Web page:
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Category — Digital Dark Age

Are We Facing a “Digital Dark Age?”

David Rosenthal

Last October I gave a talk to the Alumni of Humboldt University in Berlin as part of the celebrations of their 200th anniversary. It was entitled “Are We Facing A ‘Digital Dark Age?'”. Below is an edited text of this talk, which was aimed at a non-technical audience.

What is digital preservation and why is it interesting to work on? For millennia, society has relied on paper as its archival memory medium, its way to preserve future generation’s access to information. Paper has many advantages for this task. It is cheap, needs no special equipment to read and, best of all, survives benign neglect very well. Put it in a box in the basement and it is good for 100 years.

Rothenberg’s Dystopian Vision
But less and less of today’s culture and science ever makes it to paper. In 1995 Jeff Rothenberg wrote an article in Scientific American that first drew public attention to the fact that digital media have none of these durable properties of paper. The experience he drew on was the rapid evolution of digital storage media such as tapes and floppy disks, and of applications such as word processors each with their own incompatible format. His vision can be summed up as follows: documents are stored on off-line media which decay quickly, whose readers become obsolete quickly, as do the proprietary, closed formats. If this wasn’t enough, operating systems and hardware change quickly in ways that break the applications that render the documents.

Distrust of digital storage continues to this day. Cathy Marshall, a researcher at Microsoft, vividly describes the attitudes of ordinary users to the loss of their digital memories in a talk called Its Like A Fire, You Just Have To Move On”. [Read more →]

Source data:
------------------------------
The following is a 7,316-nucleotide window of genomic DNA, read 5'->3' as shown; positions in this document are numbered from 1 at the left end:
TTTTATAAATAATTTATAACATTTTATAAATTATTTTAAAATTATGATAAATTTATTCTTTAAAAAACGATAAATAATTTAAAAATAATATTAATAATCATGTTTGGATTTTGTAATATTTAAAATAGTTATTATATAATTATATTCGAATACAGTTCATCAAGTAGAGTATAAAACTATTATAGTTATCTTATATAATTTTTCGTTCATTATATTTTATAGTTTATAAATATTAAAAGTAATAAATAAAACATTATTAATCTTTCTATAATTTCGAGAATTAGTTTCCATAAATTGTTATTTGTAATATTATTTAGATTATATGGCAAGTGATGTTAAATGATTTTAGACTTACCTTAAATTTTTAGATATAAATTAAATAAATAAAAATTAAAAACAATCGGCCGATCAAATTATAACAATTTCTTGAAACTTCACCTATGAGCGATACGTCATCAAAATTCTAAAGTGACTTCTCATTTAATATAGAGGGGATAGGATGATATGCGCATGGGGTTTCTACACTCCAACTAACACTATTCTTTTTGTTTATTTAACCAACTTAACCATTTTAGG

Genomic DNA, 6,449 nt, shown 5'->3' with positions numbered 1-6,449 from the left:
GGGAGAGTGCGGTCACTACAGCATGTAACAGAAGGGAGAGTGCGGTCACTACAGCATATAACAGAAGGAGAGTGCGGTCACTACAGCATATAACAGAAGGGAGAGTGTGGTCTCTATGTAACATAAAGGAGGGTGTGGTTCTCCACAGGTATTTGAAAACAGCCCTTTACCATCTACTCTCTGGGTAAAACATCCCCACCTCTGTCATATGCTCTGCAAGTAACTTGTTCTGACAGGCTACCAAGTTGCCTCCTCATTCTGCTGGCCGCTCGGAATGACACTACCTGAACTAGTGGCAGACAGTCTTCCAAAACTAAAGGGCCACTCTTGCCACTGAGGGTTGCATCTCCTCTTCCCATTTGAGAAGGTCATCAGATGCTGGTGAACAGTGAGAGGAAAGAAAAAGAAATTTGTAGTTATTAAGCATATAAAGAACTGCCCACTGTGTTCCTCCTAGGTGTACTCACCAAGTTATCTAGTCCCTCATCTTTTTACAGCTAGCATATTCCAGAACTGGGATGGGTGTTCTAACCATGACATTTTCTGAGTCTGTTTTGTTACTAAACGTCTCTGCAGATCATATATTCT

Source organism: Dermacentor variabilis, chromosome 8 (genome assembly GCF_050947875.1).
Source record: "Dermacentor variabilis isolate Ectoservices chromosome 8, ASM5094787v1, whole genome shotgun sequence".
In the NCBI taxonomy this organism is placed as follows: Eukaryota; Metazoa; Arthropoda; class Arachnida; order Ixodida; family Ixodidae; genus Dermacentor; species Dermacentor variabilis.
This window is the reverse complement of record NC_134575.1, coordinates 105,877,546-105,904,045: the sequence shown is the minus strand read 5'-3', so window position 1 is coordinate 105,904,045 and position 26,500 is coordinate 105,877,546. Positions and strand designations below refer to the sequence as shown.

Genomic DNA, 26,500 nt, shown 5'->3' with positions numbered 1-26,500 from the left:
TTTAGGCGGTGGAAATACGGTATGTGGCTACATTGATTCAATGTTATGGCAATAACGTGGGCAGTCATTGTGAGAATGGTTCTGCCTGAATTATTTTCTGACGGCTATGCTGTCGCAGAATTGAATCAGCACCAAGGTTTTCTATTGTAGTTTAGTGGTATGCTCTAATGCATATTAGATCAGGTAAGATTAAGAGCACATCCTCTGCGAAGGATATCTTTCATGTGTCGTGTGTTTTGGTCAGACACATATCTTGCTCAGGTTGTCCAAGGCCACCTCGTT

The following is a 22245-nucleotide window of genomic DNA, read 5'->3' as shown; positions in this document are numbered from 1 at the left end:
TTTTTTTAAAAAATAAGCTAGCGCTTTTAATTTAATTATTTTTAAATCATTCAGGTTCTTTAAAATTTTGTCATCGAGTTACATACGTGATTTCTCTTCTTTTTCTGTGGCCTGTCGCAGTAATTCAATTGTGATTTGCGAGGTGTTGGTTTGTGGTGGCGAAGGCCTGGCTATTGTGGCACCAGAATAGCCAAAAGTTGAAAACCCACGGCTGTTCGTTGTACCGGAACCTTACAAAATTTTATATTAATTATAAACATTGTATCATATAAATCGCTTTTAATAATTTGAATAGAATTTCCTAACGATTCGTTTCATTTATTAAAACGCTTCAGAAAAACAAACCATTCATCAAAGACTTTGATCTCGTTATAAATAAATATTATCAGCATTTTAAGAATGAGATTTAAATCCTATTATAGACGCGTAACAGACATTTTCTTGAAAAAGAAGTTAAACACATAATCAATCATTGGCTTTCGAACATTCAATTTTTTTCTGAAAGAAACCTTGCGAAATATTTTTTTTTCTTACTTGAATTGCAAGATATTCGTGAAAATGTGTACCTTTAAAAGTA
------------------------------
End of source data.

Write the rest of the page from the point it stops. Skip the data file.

March 6, 2013   No Comments

Jeff Rothenberg: Digital Preservation in Perspective

How far have we come, and what’s next?

After a brief review of the history of digital preservation, this talk presents Jeff Rothenberg’s perspective on where the field stands now and what remains to be done. It will conclude by posing some challenges and questions intended to stimulate further thinking.

Rothenberg, who retired in 2010 from The RAND Corporation in Santa Monica, is a computer scientist who has written and spoken extensively on the subject of digital preservation for the past 20 years, while consulting with archives, libraries, and museums in the U.S. and Europe. His 1995 Scientific American article, “Ensuring the Longevity of Digital Documents“, helped bring the problems of digital longevity to the attention of researchers and practitioners in many fields.

What is digital longevity? (From Jeff’s personal web site.)
Every digital document is encoded in a binary format of some kind. The resulting bitstream must be interpreted by some process–typically a computer program–that understands the document’s format in order to “render” it into a form that humans can perceive (read, view, hear, etc.). But digital formats and the programs that render them become obsolete very quickly, as do the computers on which they run, making it unlikely that our grandchildren will be able to use the digital documents, records and art-works we are currently creating, unless we take appropriate action. The papers and reports referenced on this page discuss the dimensions of this problem and analyze a number of potential solutions, including migration into successive new formats, the re-encoding of documents into some universal formalism, and the future emulation of obsolete computers to allow a document’s original rendering software to be run indefinitely.

February 4, 2013   No Comments